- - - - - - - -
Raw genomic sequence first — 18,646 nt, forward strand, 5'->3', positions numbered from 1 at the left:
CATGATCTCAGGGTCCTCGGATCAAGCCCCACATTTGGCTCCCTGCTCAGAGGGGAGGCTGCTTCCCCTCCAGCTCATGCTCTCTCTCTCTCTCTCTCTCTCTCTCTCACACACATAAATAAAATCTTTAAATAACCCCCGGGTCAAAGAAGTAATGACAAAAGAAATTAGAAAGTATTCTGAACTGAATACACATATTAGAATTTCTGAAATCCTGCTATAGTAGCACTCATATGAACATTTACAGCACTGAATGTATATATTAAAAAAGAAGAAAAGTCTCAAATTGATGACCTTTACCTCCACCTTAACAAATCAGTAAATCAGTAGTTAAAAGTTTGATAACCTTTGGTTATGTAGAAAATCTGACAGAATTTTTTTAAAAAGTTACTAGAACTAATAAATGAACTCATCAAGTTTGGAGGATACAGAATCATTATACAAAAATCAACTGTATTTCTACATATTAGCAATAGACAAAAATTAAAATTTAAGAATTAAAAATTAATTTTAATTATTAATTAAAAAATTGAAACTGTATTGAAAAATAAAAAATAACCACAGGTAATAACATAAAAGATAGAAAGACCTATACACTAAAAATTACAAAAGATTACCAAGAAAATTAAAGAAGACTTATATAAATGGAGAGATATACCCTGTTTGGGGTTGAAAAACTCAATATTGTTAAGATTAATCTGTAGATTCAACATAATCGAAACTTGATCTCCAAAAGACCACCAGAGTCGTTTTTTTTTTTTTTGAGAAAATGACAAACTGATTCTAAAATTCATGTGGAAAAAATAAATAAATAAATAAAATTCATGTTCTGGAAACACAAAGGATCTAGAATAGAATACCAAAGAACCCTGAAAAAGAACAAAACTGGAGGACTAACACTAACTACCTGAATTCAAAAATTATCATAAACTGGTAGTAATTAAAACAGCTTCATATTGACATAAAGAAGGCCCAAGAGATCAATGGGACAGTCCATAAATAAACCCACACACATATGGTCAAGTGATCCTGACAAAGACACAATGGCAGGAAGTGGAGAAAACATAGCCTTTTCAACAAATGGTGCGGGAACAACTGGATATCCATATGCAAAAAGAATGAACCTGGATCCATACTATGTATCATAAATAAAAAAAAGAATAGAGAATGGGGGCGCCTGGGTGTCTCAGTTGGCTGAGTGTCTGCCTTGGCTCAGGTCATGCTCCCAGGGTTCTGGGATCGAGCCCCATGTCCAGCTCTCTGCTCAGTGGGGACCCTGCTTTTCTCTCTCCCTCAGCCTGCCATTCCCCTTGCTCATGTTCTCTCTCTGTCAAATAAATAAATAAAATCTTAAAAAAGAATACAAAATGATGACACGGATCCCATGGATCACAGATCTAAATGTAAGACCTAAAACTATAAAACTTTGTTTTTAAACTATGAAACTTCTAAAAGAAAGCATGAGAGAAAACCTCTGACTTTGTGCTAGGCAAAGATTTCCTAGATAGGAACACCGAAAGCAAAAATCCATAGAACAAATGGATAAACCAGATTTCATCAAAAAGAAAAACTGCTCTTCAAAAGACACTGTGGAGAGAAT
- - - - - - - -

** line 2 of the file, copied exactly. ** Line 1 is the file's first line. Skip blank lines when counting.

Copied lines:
CATGATCTCAGGGTCCTCGGATCAAGCCCCACATTTGGCTCCCTGCTCAGAGGGGAGGCTGCTTCCCCTCCAGCTCATGCTCTCTCTCTCTCTCTCTCTCTCTCTCTCACACACATAAATAAAATCTTTAAATAACCCCCGGGTCAAAGAAGTAATGACAAAAGAAATTAGAAAGTATTCTGAACTGAATACACATATTAGAATTTCTGAAATCCTGCTATAGTAGCACTCATATGAACATTTACAGCACTGAATGTATATATTAAAAAAGAAGAAAAGTCTCAAATTGATGACCTTTACCTCCACCTTAACAAATCAGTAAATCAGTAGTTAAAAGTTTGATAACCTTTGGTTATGTAGAAAATCTGACAGAATTTTTTTAAAAAGTTACTAGAACTAATAAATGAACTCATCAAGTTTGGAGGATACAGAATCATTATACAAAAATCAACTGTATTTCTACATATTAGCAATAGACAAAAATTAAAATTTAAGAATTAAAAATTAATTTTAATTATTAATTAAAAAATTGAAACTGTATTGAAAAATAAAAAATAACCACAGGTAATAACATAAAAGATAGAAAGACCTATACACTAAAAATTACAAAAGATTACCAAGAAAATTAAAGAAGACTTATATAAATGGAGAGATATACCCTGTTTGGGGTTGAAAAACTCAATATTGTTAAGATTAATCTGTAGATTCAACATAATCGAAACTTGATCTCCAAAAGACCACCAGAGTCGTTTTTTTTTTTTTTGAGAAAATGACAAACTGATTCTAAAATTCATGTGGAAAAAATAAATAAATAAATAAAATTCATGTTCTGGAAACACAAAGGATCTAGAATAGAATACCAAAGAACCCTGAAAAAGAACAAAACTGGAGGACTAACACTAACTACCTGAATTCAAAAATTATCATAAACTGGTAGTAATTAAAACAGCTTCATATTGACATAAAGAAGGCCCAAGAGATCAATGGGACAGTCCATAAATAAACCCACACACATATGGTCAAGTGATCCTGACAAAGACACAATGGCAGGAAGTGGAGAAAACATAGCCTTTTCAACAAATGGTGCGGGAACAACTGGATATCCATATGCAAAAAGAATGAACCTGGATCCATACTATGTATCATAAATAAAAAAAAGAATAGAGAATGGGGGCGCCTGGGTGTCTCAGTTGGCTGAGTGTCTGCCTTGGCTCAGGTCATGCTCCCAGGGTTCTGGGATCGAGCCCCATGTCCAGCTCTCTGCTCAGTGGGGACCCTGCTTTTCTCTCTCCCTCAGCCTGCCATTCCCCTTGCTCATGTTCTCTCTCTGTCAAATAAATAAATAAAATCTTAAAAAAGAATACAAAATGATGACACGGATCCCATGGATCACAGATCTAAATGTAAGACCTAAAACTATAAAACTTTGTTTTTAAACTATGAAACTTCTAAAAGAAAGCATGAGAGAAAACCTCTGACTTTGTGCTAGGCAAAGATTTCCTAGATAGGAACACCGAAAGCAAAAATCCATAGAACAAATGGATAAACCAGATTTCATCAAAAAGAAAAACTGCTCTTCAAAAGACACTGTGGAGAGAAT